Look around at cancer blogs and what do you often find? A post one year out from diagnosis. Well, today is my one-year post-diagnosis day. And, like many many many people out there in cancer world, I’m not the same person I was one year ago.
So what’s happened in the last year?
I received my cancer diagnosis by telephone on 29 July 2011. I had triple negative (this means estrogen receptor, progesterone receptor, and HER2 negative) infiltrating ductile carcinoma. It was around 3.5 cm along its longest dimension.
I had an average of a medical appointment per day for the next few of weeks. These included informational meetings, scans, blood draws, physical exams, and so on.
I was enrolled in a clinical trial called ISPY2.
I received 16 rounds of chemotherapy plus 12 weeks of a twice daily experimental drug. I got stabbed an average of around four times a week.
I lost all of my hair. ALL.OF.MY.HAIR (some hair loss is a little creepy). I got foliculitis all over my head (NOT cool).
I had MRIs before, during, and after chemotherapy.
I had a bilateral mastectomy. I have ten scars from procedures related to breast cancer, including the bilateral mastectomy, the needle biopsies, and the port placement.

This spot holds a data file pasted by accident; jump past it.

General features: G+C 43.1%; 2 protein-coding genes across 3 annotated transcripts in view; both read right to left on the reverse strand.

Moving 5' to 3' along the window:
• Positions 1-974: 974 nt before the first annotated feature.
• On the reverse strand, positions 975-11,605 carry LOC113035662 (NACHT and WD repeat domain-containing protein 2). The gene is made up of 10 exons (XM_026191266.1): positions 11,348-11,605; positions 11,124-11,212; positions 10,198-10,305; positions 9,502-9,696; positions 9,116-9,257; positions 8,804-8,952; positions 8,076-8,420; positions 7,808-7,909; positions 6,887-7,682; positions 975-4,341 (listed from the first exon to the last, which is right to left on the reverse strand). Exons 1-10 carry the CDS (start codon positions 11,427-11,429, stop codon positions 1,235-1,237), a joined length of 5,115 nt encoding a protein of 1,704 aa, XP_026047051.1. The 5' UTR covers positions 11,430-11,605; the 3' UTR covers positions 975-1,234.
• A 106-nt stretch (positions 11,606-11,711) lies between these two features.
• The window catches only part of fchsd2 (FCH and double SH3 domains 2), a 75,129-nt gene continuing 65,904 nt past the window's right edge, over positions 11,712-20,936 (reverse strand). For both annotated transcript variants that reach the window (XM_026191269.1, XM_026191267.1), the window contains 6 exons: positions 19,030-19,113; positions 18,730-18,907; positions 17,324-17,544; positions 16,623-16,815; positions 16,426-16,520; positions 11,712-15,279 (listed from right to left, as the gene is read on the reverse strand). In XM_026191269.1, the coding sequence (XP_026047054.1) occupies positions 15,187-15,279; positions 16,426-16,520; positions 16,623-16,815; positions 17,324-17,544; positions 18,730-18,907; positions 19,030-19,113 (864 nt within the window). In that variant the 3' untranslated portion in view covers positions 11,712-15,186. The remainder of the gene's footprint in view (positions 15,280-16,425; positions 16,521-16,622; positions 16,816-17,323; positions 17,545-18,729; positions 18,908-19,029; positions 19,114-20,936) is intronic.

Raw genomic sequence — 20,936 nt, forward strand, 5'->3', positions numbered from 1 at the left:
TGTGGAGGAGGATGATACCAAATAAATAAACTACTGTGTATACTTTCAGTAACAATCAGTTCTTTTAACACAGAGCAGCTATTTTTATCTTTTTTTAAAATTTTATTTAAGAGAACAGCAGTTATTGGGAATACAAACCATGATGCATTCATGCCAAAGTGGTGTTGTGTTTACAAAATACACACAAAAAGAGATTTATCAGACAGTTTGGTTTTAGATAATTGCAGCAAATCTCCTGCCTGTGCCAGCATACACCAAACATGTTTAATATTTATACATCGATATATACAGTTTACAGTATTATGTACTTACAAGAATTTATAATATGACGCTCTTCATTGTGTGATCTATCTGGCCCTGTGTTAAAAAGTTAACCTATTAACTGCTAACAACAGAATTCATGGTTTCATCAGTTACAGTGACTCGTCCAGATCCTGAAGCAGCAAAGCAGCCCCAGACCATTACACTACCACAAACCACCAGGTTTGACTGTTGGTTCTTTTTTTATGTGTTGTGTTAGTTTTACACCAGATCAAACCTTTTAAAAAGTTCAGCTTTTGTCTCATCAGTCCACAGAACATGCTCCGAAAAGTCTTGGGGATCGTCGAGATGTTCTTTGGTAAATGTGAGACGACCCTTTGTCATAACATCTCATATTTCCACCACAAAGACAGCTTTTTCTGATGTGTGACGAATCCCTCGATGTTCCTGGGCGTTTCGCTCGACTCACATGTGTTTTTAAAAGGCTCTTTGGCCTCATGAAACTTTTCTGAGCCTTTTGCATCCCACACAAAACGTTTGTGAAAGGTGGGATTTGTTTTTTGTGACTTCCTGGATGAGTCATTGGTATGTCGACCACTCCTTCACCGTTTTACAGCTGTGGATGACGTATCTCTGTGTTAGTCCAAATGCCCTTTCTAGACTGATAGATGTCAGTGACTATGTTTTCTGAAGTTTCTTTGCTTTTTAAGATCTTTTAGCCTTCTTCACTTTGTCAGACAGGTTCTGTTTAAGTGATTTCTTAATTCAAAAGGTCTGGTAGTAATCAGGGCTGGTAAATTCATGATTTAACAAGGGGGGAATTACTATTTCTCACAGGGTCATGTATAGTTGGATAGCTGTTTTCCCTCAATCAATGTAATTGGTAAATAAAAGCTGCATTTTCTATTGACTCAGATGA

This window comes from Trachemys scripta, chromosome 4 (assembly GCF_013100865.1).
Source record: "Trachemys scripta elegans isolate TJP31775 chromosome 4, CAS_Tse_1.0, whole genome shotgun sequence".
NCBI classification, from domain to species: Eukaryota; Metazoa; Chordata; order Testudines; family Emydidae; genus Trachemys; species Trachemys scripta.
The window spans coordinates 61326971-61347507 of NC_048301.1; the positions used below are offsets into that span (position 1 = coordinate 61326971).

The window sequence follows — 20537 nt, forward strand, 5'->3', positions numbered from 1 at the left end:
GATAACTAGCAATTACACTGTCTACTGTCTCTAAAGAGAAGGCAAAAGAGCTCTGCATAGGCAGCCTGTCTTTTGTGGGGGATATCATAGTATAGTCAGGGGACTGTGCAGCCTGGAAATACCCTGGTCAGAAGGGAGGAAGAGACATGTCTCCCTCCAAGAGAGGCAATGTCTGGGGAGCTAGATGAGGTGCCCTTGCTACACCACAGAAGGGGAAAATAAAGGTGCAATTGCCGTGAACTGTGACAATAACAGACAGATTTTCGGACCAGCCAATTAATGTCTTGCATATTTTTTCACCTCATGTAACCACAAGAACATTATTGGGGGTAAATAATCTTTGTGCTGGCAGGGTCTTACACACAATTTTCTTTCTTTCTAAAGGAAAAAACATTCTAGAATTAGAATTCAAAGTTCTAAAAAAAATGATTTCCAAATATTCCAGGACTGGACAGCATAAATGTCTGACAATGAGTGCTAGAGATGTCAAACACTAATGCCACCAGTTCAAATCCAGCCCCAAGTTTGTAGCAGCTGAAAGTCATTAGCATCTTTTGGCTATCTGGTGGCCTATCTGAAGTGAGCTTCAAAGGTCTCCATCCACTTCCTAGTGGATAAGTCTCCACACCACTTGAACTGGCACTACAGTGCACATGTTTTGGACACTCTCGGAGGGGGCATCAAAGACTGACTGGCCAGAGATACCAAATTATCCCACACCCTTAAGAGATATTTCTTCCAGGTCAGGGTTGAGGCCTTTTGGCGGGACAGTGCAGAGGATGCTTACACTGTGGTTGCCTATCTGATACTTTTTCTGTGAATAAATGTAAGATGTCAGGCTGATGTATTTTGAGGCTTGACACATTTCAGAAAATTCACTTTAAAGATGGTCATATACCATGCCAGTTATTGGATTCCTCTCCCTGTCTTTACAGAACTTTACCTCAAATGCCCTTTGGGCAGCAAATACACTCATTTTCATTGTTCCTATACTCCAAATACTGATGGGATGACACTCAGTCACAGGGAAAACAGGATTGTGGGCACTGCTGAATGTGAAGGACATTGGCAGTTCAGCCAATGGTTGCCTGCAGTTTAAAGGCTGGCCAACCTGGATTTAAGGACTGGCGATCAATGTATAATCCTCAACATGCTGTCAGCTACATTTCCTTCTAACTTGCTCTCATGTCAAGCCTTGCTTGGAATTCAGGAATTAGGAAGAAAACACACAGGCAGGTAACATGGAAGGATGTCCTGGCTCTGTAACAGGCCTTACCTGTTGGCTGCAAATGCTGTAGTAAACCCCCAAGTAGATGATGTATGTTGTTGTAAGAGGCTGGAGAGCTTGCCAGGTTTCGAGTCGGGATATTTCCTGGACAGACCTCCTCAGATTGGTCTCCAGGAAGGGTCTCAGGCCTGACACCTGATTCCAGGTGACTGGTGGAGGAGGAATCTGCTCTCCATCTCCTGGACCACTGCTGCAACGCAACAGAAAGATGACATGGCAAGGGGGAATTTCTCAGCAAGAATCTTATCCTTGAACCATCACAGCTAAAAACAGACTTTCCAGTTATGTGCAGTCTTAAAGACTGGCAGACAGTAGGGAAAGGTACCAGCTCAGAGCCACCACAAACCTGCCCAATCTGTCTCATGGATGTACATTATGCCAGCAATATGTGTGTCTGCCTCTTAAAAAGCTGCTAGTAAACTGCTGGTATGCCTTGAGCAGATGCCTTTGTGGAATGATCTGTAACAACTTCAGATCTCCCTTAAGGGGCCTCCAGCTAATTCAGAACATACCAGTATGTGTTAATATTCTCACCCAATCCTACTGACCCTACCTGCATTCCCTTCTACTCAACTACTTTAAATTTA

I broke my hip and had hip pinning surgery. I have just one scar from that procedure.
I was neutropenic and anemic.
I was TIRED.
I am permanently post-menopausal.
So, many of the above suck. No doubt. SUCK SUCK SUCK!
But, on the upside…
My family rules – Cheryl and Tre are incredible, and I’m lucky to have them both. Cancer is hard on the family…. but we persevered. In many ways, I think we are a stronger family now.
I learned that many of my friends are totally awesome. I learned that some of my friends are not… But the former way out weigh the latter.
MNAngel is an amazing organization. We participated in a weekly cancer workshop for families dealing with an adult with a cancer diagnosis. We met some amazing people. If you are living in the twin cities area and are parenting and have a cancer diagnosis, please consider checking them out. http://mnangel.org/
My probability of recurrence-free survival is like 95% or so… Because I had the complete pathological response. Without chemo, I’m not totally sure of the probability of recurrence, but it was somewhere in the neighborhood of like 60% or perhaps higher.
I had chemo BEFORE surgery. This was good because we could track the tumor’s response to chemotherapy and know that the chemotherapy was working. Also, we had time before surgery, which enabled us to feel confident of the surgical plan.
I won a couple of bike races, including Babes in Bikeland! That was a major highlight.
I managed to teach my classes.
My colleagues were pretty much awesome.
I rode my bike every day during chemo, except for the few days of a conference I attended in Denver.
There’s more, but these are the things that come to mind today.
Overall? Life is good. I love my family, my friends, my job, the people at my job…. and all of my bicycles.